Mathematics Stack Exchange is a question and answer site for people studying math at any level and professionals in related fields. Join them; it only takes a minute:

Sign up
Here's how it works:
  1. Anybody can ask a question
  2. Anybody can answer
  3. The best answers are voted up and rise to the top

Consider the function $g(x)=1-x^2$ .For $x>0$, the tangent line to $g(x)$ forms a right triangle with the coordinate axis. Find the point of the curve such that the right triangle has the smallest possible area.

enter image description here

When I try to minimize the derivative all I get is X=0 (assuming I set the problem up right). Any ideas?

share|cite|improve this question
You don't have the correct triangle. The hypotenuse of the triangle should be tangent to the curve $1 - x^2$. – user61527 Nov 30 '13 at 0:07
So doesn't that give us 1/2(1-x^2)(1-x^2)? Maximizing that still gives me X=0 – user104827 Nov 30 '13 at 0:19
Where are the parentheses in that last expression? What is in the numerator, what in the denominator? – Ross Millikan Nov 30 '13 at 0:24
(1/2)(1-x^2)(1-x^2) – user104827 Nov 30 '13 at 0:28
What is the area of the triangle you want to minimize? Well... the area of the triangle is $1/2\cdot 2a\cdot (\frac{1-a^2}{2a}+a)^2$. So... – Chris K Nov 30 '13 at 0:54
up vote 0 down vote accepted

EDIT 1: Relabelled function from $f$ to $g$ as the latter was used in problem

EDIT 2: Continuation of problem at behest of asker

EDIT 3: Made humiliating error when evaluating $G(1/\sqrt{3})$


You agree that the slope of the line tangent to the point $(a, g(a))$ has slope of $-2a$. So the x-intercept is given by $a+\Delta a = a +\frac{0-g(a)}{g'(a)}$. Now the y-intercept is given by $(0 - (a+\Delta a))\cdot g'(a) = -(a+\Delta a)\cdot g'(a).$ So the area of the triangle is given by $1/2\cdot -g'(a)\cdot (a+\Delta a)^2$. In this problem, the area is $1/2\cdot 2a \cdot (a+\frac{1-a^2}{2a})^2 = \frac{(1+a^2)^2}{4a} \equiv G(a)$. Now your goal is to maximise this function.

Now, a continuation of the problem:

$4\cdot G'(a) = 4\cdot [\frac{(1+a^2)^2}{4a}]' = 3a^2 + 2 - 1/a^2 = 0$. Now if $a=0$, then $G(a)$ is undefined so without loss of generality suppose $a \neq 0$. Then, $3a^4 + 2a^2 - 1 = 0$. Let $z = a^2$ and guess a solution of $z = 1/3$. By syncretic division, we find that $3a^4+2a^2 - 1 = (3a^2 - 1)(a^2+1) = 0$. Hence, $a = 1/\sqrt{3}$ or $a=-1/\sqrt{3}$. We should check how $G(a)$ behaves as $a \rightarrow \infty$, namely $G(a) \rightarrow \infty$. Finally, $G''(a)>0$ and so our values of $a$ are collectively global minima as desired.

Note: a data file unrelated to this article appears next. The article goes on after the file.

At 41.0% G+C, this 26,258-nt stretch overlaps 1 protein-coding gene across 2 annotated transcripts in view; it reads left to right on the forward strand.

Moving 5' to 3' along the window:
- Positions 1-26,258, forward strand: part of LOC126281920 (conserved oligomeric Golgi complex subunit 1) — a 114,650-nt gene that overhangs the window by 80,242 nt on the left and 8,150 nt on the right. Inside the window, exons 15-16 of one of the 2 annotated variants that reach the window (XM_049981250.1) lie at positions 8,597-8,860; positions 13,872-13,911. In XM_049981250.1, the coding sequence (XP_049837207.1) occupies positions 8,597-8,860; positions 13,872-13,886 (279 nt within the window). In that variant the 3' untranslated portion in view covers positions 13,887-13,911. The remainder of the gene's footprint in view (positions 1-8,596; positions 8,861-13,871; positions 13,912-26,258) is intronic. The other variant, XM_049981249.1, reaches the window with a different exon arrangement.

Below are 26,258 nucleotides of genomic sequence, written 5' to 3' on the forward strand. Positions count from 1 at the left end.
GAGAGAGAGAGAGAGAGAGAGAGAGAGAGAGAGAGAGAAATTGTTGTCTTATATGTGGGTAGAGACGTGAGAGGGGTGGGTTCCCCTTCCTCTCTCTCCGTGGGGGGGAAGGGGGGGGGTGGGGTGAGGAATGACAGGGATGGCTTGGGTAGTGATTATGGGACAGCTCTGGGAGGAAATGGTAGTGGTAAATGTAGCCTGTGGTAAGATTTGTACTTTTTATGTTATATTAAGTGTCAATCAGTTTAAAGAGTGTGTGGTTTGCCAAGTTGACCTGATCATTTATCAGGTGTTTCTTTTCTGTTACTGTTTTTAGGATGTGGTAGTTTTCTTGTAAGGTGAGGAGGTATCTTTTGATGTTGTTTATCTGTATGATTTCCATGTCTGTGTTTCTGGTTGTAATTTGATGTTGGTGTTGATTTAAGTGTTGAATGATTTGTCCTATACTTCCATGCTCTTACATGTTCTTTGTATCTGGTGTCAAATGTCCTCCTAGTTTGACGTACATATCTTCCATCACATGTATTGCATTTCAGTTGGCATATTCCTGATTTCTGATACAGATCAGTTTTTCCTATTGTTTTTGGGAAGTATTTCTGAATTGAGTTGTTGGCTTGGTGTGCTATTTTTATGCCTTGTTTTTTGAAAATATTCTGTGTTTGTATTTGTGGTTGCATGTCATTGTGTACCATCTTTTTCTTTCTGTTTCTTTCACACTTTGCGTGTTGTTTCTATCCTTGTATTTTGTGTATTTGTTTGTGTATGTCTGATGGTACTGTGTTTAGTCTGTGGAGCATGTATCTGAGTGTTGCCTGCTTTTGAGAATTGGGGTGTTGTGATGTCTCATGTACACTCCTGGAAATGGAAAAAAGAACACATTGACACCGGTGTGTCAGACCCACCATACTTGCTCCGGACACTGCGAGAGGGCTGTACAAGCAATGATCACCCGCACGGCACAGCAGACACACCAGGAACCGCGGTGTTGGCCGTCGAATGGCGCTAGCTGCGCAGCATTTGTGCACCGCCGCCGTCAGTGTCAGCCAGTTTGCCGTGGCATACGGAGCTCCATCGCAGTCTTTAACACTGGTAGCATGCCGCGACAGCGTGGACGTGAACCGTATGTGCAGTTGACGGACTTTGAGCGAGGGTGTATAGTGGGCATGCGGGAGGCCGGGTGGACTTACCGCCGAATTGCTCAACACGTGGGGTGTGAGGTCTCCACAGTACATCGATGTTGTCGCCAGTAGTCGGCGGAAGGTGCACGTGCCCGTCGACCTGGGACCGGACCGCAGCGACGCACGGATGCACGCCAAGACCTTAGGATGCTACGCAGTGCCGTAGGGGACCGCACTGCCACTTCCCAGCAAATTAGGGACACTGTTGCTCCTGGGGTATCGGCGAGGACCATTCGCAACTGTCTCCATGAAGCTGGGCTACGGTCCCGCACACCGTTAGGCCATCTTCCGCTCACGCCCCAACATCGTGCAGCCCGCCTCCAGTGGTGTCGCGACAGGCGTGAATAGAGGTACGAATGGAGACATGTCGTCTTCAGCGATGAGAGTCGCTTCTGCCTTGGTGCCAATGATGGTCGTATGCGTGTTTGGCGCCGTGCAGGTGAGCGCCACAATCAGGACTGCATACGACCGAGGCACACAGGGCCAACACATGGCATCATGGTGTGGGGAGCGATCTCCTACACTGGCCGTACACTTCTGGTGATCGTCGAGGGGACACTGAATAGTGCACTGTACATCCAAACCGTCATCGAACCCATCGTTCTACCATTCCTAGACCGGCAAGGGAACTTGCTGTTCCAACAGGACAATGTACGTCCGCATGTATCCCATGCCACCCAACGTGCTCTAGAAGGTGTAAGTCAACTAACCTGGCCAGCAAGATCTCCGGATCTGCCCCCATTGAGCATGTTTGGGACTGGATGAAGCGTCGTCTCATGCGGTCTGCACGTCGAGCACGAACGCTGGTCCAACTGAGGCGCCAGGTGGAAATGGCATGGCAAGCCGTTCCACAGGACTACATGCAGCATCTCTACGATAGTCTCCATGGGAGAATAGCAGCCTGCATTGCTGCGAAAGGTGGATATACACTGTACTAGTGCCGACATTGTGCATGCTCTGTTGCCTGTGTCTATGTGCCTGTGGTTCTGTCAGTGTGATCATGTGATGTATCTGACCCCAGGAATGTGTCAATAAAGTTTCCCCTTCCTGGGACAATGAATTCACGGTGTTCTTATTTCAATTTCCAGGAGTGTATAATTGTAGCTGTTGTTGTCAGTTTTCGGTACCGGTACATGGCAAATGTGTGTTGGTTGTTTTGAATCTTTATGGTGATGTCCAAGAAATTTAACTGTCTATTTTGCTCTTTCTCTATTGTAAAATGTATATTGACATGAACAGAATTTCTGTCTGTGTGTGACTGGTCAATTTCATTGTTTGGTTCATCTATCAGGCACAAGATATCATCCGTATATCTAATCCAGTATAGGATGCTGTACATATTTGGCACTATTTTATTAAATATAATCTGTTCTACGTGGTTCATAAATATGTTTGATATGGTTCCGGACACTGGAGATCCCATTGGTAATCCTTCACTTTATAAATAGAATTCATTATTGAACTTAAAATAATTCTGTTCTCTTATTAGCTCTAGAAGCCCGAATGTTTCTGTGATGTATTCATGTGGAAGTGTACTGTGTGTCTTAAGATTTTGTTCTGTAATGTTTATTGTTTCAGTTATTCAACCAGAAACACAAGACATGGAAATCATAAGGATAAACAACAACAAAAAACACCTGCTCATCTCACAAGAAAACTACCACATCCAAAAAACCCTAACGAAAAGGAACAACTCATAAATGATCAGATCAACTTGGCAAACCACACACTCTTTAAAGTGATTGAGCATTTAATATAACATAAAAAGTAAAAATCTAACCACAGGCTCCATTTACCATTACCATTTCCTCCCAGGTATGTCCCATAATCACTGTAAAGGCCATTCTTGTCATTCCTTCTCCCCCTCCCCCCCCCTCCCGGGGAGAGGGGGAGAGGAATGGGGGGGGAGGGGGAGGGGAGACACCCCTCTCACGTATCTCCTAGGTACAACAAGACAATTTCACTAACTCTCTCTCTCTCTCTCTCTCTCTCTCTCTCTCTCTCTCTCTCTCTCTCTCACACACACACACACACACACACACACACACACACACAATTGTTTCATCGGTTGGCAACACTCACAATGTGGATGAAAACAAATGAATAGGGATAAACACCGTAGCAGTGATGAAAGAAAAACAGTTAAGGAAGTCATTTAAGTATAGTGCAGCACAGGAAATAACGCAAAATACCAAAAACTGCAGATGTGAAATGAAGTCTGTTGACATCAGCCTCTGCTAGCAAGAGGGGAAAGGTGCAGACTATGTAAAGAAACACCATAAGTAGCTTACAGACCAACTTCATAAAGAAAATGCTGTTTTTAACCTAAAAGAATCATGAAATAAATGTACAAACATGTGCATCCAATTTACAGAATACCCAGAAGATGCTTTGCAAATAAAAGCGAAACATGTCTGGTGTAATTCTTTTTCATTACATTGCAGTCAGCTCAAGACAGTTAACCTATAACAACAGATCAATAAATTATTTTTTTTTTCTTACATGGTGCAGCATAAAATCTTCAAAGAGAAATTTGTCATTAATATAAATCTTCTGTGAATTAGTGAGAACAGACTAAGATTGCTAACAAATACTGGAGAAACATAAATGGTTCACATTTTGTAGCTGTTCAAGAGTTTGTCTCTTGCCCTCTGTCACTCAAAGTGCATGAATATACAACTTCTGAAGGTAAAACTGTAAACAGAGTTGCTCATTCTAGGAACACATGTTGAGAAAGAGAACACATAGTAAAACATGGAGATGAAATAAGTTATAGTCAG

We conclude that the area is $G(1/\sqrt{3})=4\sqrt{3}/9$.

share|cite|improve this answer
Where are you getting the change in A from? – user104827 Nov 30 '13 at 1:20
No not really.. – user104827 Nov 30 '13 at 1:25
Hmm... let's say we have a line of let's say slope -2. Then if we move 1 unit in the positive x-direction, we are also moving 2 units in the negative y-direction. We can also write $y(x) = mx$ and so by back substitution $y(x+\Delta x) = m\cdot (x + \Delta x)$. Now, $\Delta y = y(x+\Delta x) - y(x) = m\cdot (x + \Delta x) - mx = m\cdot \Delta x$. Here, $y$ is a function of $x$. – Chris K Nov 30 '13 at 1:28
Well my goal is to minimize the function, and when I do that I am left with X=4, X=-12 and X=-1/3? – user104827 Nov 30 '13 at 1:50
I noticed you made an error at first glance, since the function is symmetric about the $y$-axis and so you should get the same solution for $a$ just with opposite sign. @user104827, better? – Chris K Nov 30 '13 at 2:03

First calculate the derivative of $g(x)$ this would give $g'(x)=-2x$. From here we will look at the line through a point $(x_0,y_0)$ on $g$ and calculate the formula of the line. If we have the line, then we can caulculate where it intersects the $x$-axis and $y$-axis. And so we can calculate the area of the triangle in terms of $x$. Minimizing this function would give the required answer.

share|cite|improve this answer
I do not understand which points we use to calculate the formula of the line. – user104827 Nov 30 '13 at 0:35
The point $(x,g(x))$, and we look at the tangent of this point, to find the line. – user112167 Nov 30 '13 at 0:41
Wouldn't that still leave us with g'(x)= -2x? – user104827 Nov 30 '13 at 1:04
@user104827, yes this gives a derivative of $-2x$. You still have to construct the area as a function of the ordinate at which you choose to take the tangent. – Chris K Nov 30 '13 at 1:07

Your triangle is wrong. The triangle you're looking for is the red one in the picture below.
The triangle thou seekest.

The equation of the tangent line at $x=a$ is: $$y - g(a) = (g'(a))(x-a)$$

The top of the triangle has the $y$ you get when you plug in $x=0$ to the equation above (that is, $a\ne 0$, but $x$ (the variable) is equal to $0$).

Does that help?

share|cite|improve this answer

Your Answer


By posting your answer, you agree to the privacy policy and terms of service.

Not the answer you're looking for? Browse other questions tagged or ask your own question.